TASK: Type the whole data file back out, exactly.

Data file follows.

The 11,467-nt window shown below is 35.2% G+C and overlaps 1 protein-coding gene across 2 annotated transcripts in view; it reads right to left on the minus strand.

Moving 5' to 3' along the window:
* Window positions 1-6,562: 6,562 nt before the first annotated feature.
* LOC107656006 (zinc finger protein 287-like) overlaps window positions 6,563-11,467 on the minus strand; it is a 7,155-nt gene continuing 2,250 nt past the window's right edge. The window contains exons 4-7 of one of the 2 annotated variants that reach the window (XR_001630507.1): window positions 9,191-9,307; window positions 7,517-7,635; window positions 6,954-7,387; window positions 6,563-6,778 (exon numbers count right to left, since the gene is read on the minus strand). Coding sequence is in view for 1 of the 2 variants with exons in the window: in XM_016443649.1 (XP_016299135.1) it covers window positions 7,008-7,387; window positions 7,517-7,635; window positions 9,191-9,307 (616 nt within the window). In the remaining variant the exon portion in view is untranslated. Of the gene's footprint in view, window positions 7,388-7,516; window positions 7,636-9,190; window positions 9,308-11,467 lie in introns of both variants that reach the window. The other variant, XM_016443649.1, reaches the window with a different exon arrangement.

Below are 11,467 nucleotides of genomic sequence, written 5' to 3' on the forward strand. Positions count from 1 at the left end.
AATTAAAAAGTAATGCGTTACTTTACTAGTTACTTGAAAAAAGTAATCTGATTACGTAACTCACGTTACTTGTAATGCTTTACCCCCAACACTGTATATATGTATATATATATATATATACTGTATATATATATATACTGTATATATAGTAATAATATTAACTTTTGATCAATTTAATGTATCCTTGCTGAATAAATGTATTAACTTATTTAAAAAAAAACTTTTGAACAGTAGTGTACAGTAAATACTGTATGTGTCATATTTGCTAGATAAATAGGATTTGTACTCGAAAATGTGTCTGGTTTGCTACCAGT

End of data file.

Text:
The 11,467-nt window shown below is 35.2% G+C and overlaps 1 protein-coding gene across 2 annotated transcripts in view; it reads right to left on the minus strand.

Moving 5' to 3' along the window:
* Window positions 1-6,562: 6,562 nt before the first annotated feature.
* LOC107656006 (zinc finger protein 287-like) overlaps window positions 6,563-11,467 on the minus strand; it is a 7,155-nt gene continuing 2,250 nt past the window's right edge. The window contains exons 4-7 of one of the 2 annotated variants that reach the window (XR_001630507.1): window positions 9,191-9,307; window positions 7,517-7,635; window positions 6,954-7,387; window positions 6,563-6,778 (exon numbers count right to left, since the gene is read on the minus strand). Coding sequence is in view for 1 of the 2 variants with exons in the window: in XM_016443649.1 (XP_016299135.1) it covers window positions 7,008-7,387; window positions 7,517-7,635; window positions 9,191-9,307 (616 nt within the window). In the remaining variant the exon portion in view is untranslated. Of the gene's footprint in view, window positions 7,388-7,516; window positions 7,636-9,190; window positions 9,308-11,467 lie in introns of both variants that reach the window. The other variant, XM_016443649.1, reaches the window with a different exon arrangement.

Below are 11,467 nucleotides of genomic sequence, written 5' to 3' on the forward strand. Positions count from 1 at the left end.
AATTAAAAAGTAATGCGTTACTTTACTAGTTACTTGAAAAAAGTAATCTGATTACGTAACTCACGTTACTTGTAATGCTTTACCCCCAACACTGTATATATGTATATATATATATATATACTGTATATATATATATACTGTATATATAGTAATAATATTAACTTTTGATCAATTTAATGTATCCTTGCTGAATAAATGTATTAACTTATTTAAAAAAAAACTTTTGAACAGTAGTGTACAGTAAATACTGTATGTGTCATATTTGCTAGATAAATAGGATTTGTACTCGAAAATGTGTCTGGTTTGCTACCAGT